Below a couple of pictures I took, one on the evening before, while drawing the main lake, and the other with the crossroads, marked with the black circle in the picture above.

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Hangzhou – Oct 16/17th

Last stage of the trip was the Silk Road city of Hangzhou. There I stayed at a hostel close to the legendary West Lake, a spot that inspired poets and emperors for centuries if not millenia. The beauty of its shores was inviting and I run on the evening of the 16th and the morning of the 17th before packing and leaving to take my plane back to Spain.

The town around the West Lake being a spot for tourism since long ago, it was not unusual to find runners eager to enjoy the nicely arranged walks. I met many of them both in the evening and in the morning. In fact, this was the spot were I found most of them, and a couple of them quite fast I must say.

The paces were 5’41″/km for 7,6km in the evening, and 5’36″/km for 10km the next morning.

Hangzhou West Lake course

In the evening run I did not take pictures, but the scenery with the pagodas and walkways illuminated were almost beyond words. In the next morning I took the one below, corresponding the the spot marked with the circle in the map above.

West Lake view

I can´t refrain myself from leaving you here an example from internet of the very same spot at night:

Night view of the same spot (credit to China Discovery)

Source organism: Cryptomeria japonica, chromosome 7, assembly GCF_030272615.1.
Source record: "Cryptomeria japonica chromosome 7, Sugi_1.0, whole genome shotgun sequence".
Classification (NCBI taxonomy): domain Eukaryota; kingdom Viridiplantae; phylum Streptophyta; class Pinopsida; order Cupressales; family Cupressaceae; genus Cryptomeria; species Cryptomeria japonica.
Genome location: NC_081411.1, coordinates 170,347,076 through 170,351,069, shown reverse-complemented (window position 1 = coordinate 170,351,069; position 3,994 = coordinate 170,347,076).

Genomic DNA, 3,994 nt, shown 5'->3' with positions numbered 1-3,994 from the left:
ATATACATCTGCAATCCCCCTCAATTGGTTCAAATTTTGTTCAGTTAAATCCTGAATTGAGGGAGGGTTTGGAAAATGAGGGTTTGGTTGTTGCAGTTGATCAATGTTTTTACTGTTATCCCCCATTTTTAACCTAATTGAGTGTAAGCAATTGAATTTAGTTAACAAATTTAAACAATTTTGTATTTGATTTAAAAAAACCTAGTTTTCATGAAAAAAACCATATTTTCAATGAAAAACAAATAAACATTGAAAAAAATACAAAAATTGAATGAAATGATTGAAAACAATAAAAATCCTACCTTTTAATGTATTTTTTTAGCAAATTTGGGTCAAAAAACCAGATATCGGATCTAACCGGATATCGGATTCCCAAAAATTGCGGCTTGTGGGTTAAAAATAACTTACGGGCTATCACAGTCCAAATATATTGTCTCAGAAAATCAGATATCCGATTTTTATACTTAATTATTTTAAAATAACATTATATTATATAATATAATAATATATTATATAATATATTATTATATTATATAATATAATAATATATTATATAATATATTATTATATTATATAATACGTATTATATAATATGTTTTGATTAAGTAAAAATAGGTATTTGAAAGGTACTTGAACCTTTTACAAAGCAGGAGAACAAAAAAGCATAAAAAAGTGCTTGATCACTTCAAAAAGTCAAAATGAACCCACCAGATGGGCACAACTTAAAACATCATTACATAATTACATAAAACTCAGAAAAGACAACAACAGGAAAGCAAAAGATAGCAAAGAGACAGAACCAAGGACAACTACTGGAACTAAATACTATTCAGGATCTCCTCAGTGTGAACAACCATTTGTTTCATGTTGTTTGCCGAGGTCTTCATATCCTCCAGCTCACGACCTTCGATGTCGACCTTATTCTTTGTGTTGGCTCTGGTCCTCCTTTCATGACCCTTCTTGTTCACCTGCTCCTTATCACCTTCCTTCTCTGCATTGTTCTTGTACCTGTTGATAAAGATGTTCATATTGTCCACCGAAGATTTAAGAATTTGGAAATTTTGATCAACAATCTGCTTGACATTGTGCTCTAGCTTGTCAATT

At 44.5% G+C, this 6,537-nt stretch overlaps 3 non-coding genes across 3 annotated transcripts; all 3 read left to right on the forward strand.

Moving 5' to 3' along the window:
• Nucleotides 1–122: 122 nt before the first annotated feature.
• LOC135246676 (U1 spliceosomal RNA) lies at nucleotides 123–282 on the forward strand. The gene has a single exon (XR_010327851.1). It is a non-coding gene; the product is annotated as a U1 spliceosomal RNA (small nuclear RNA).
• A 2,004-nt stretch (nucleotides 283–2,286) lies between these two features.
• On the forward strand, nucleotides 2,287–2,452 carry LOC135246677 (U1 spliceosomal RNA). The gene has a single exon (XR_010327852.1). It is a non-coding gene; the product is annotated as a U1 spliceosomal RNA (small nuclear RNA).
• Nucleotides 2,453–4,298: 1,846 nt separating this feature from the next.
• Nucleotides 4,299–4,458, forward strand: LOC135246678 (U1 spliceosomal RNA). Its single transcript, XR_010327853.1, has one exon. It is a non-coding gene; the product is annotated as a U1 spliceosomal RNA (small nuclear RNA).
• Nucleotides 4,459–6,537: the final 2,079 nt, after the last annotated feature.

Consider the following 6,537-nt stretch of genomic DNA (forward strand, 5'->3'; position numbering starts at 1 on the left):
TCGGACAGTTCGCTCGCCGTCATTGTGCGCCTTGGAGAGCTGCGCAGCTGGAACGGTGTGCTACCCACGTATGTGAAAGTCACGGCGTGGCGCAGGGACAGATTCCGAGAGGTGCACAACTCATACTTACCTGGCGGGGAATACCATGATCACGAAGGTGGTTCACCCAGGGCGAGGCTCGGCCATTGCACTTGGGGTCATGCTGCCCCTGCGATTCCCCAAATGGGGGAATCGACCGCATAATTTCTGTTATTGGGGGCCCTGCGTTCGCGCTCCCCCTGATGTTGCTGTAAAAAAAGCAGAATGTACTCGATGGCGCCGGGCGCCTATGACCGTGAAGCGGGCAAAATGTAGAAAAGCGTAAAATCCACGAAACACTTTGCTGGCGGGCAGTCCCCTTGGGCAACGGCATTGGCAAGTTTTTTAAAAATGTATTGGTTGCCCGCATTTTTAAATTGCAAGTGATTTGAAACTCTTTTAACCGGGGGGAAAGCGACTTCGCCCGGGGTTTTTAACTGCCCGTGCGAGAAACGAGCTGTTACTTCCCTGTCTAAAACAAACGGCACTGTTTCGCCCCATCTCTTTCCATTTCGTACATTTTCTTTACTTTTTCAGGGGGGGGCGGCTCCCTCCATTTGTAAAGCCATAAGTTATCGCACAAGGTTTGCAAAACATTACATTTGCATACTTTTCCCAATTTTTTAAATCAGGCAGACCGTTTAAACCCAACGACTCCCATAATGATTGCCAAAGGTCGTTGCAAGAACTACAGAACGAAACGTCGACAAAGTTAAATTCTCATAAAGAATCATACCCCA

Final comment

I was happy to have covered so many kilometers along the trip, even if they do not account for proper training just a couple of weeks before a marathon run. Anyway, they were way more than the amount expected looking at the precedents. And the spots in which I run, especially in Shanghai and Hangzhou, were magical and impressive. In combination with the bike tour and the Great Wall hike, this rounded possibly my most sportive holiday trip ever. It reinforced the overall overwhelming impression the the country left on me.

Will I be able to repeat the same in next long trip? Who knows, until then, the next step will be to report on how these 62km contributed to the Dublin Marathon preparation.

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Notes and book review: Capital and the Common Good

Not long after the discovery of the book Social Enterpreneurship for the 21st Century by Georgia Levenson-Kehoane, I decided to read more of her research and recently got her latest release Capital and the Common Good. Based on the first one I had written some notes (link here) incorporating much of the internet links to the resources and organizations discussed in the book. And I summarized my understanding of the main teachings.